Chasing the Moon’s Shadow

On Wednesday, October 11, 2023, after packing all of the essential equipment, the University of Minnesota’s Nationwide Eclipse Ballooning Project (NEBP) team, all-undergraduates (plus Professor Flaten!), set off for New Mexico to study an annular solar eclipse from stratospheric ballooning platforms.

Annular eclipse team (left to right): Jesse, Dr. James Flaten, Jasmine, Jess, Ashton, Alex, Seyon, Ethan, Yoel.

After the two-day, nearly 20-hour drive, the team arrived in New Mexico. They scoped out the area and visited potential launch and ground station sites.

Through this, to the great pleasure of the team members, they discovered that the launch site they settled on had puppies(!), cared for by the town’s residents.

Dr. Flaten receives kisses from his new puppy friend.
Jasmine cuddles with site puppy.
Ethan, puppy, Ashton, and Seyon prepare balloon for launch.

Saturday, October 14th, was finally the day of the eclipse. The ground station crew, Alex Halatsis, Jesse Cook, Jess Glamm, drove to Vaughn, New Mexico, and the launch site crew, Jasmine Thayer, Dr. James Flaten, Ashton Posey, Seyon Wallo, Yoel Mekbeb, Ethan Thompson-Jewell, drove to the town of Willard, New Mexico.

Two Balloons

The launch crew quickly got set up and prepared payloads for the two “stacks” to fly.

Two stratospheric balloons were launched during the eclipse. The first balloon, the non-NEBP balloon, was launched at about 9 a.m. MST. The second, the NEBP balloon, was launched at about 9:30 a.m. MST.

Ground crew doing last-minute prep work.
Seyon and Yoel observing the eclipse.

Once they were launched, it was time to observe the “ring of fire” eclipse. The team’s SunSpotter solar telescope was a hit among team members and others in Willard who were observing the eclipse from there.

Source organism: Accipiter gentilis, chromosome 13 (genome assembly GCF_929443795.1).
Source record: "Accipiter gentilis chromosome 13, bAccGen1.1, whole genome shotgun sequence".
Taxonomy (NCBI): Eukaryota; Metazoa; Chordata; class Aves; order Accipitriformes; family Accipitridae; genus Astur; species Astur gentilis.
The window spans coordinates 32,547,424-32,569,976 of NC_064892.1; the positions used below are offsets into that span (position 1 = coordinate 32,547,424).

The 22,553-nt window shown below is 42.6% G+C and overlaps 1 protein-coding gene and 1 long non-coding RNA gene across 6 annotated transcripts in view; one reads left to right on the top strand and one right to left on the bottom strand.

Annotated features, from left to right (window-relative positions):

The near-complete ‘ring of fire’ captured by the SunSpotter.
Community member watching eclipse on the SunSpotter.

The team also live-streamed a ground view of the eclipse from team member Ashton’s phone on the Team Instagram account.

After the eclipse was over, the team packed up their equipment and started chasing both payloads. The NEBP payload, in particular, drifted a long way because the cut mechanism failed so it returned to the ground slowly “under (vented) balloon” rather than faster “under parachute.” When both stacks were recovered, data and footage were reviewed.

The team made the long drive back to Minnesota, returning on Monday, October 16, 2023.

The NEBP stack landed under its  balloon.
The non-NEBP stack came down by parachute.
A balloon stack on display at the 2023 AEM open house.

The following week, the team displayed hardware flown during the eclipse and shared short video clips from a 360-degree camera on the NEBP stack at the AEM Open House on October 26, 2023.

The videos included footage of the launch, the payload at altitude, and the landing.

(Left to right) Jasmine, Yoel, Ethan, Ashton, and Seyon pose with the recovered payloads.
The team speaks with students at the AEM open house on October 26, 2023.

April 2024 Total Eclipse

Next spring, the team will travel to Indiana to fly additional balloon-borne experiments during a total solar eclipse on April 8, 2024. This time, they will be in the path of totality when the moon completely blocks out the face of the sun for several minutes. Flight camera footage from the total eclipse promises to be more dramatic.

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